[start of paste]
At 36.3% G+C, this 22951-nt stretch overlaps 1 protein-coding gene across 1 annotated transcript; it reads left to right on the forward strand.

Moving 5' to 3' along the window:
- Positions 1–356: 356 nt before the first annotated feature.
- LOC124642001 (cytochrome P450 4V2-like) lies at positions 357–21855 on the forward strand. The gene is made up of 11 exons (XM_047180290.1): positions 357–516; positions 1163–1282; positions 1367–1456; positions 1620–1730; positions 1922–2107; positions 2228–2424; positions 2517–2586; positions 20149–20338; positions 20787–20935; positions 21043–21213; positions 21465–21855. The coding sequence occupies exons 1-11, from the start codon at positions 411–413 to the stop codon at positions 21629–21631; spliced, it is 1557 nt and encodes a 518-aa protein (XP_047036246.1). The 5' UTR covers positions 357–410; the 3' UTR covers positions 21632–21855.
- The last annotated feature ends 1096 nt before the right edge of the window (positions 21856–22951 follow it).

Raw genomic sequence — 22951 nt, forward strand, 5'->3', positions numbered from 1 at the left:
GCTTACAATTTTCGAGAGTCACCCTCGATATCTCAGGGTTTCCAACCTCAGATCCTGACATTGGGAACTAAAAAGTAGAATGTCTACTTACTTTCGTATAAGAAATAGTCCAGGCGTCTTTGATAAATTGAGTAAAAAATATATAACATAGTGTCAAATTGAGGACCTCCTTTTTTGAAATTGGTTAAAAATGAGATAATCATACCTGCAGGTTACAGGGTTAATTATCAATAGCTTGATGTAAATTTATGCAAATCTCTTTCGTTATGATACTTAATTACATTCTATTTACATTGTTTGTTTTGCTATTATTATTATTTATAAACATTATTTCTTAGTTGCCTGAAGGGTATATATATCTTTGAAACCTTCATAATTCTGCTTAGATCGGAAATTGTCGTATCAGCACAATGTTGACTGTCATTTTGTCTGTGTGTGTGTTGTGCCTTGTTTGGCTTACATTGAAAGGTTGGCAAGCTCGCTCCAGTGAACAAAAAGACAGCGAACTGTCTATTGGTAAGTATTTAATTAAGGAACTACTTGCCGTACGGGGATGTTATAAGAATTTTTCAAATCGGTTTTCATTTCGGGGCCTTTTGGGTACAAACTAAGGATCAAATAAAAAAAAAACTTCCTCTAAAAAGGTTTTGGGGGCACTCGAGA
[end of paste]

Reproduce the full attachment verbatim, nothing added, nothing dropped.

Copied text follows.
At 36.3% G+C, this 22951-nt stretch overlaps 1 protein-coding gene across 1 annotated transcript; it reads left to right on the forward strand.

Moving 5' to 3' along the window:
- Positions 1–356: 356 nt before the first annotated feature.
- LOC124642001 (cytochrome P450 4V2-like) lies at positions 357–21855 on the forward strand. The gene is made up of 11 exons (XM_047180290.1): positions 357–516; positions 1163–1282; positions 1367–1456; positions 1620–1730; positions 1922–2107; positions 2228–2424; positions 2517–2586; positions 20149–20338; positions 20787–20935; positions 21043–21213; positions 21465–21855. The coding sequence occupies exons 1-11, from the start codon at positions 411–413 to the stop codon at positions 21629–21631; spliced, it is 1557 nt and encodes a 518-aa protein (XP_047036246.1). The 5' UTR covers positions 357–410; the 3' UTR covers positions 21632–21855.
- The last annotated feature ends 1096 nt before the right edge of the window (positions 21856–22951 follow it).

Raw genomic sequence — 22951 nt, forward strand, 5'->3', positions numbered from 1 at the left:
GCTTACAATTTTCGAGAGTCACCCTCGATATCTCAGGGTTTCCAACCTCAGATCCTGACATTGGGAACTAAAAAGTAGAATGTCTACTTACTTTCGTATAAGAAATAGTCCAGGCGTCTTTGATAAATTGAGTAAAAAATATATAACATAGTGTCAAATTGAGGACCTCCTTTTTTGAAATTGGTTAAAAATGAGATAATCATACCTGCAGGTTACAGGGTTAATTATCAATAGCTTGATGTAAATTTATGCAAATCTCTTTCGTTATGATACTTAATTACATTCTATTTACATTGTTTGTTTTGCTATTATTATTATTTATAAACATTATTTCTTAGTTGCCTGAAGGGTATATATATCTTTGAAACCTTCATAATTCTGCTTAGATCGGAAATTGTCGTATCAGCACAATGTTGACTGTCATTTTGTCTGTGTGTGTGTTGTGCCTTGTTTGGCTTACATTGAAAGGTTGGCAAGCTCGCTCCAGTGAACAAAAAGACAGCGAACTGTCTATTGGTAAGTATTTAATTAAGGAACTACTTGCCGTACGGGGATGTTATAAGAATTTTTCAAATCGGTTTTCATTTCGGGGCCTTTTGGGTACAAACTAAGGATCAAATAAAAAAAAAACTTCCTCTAAAAAGGTTTTGGGGGCACTCGAGA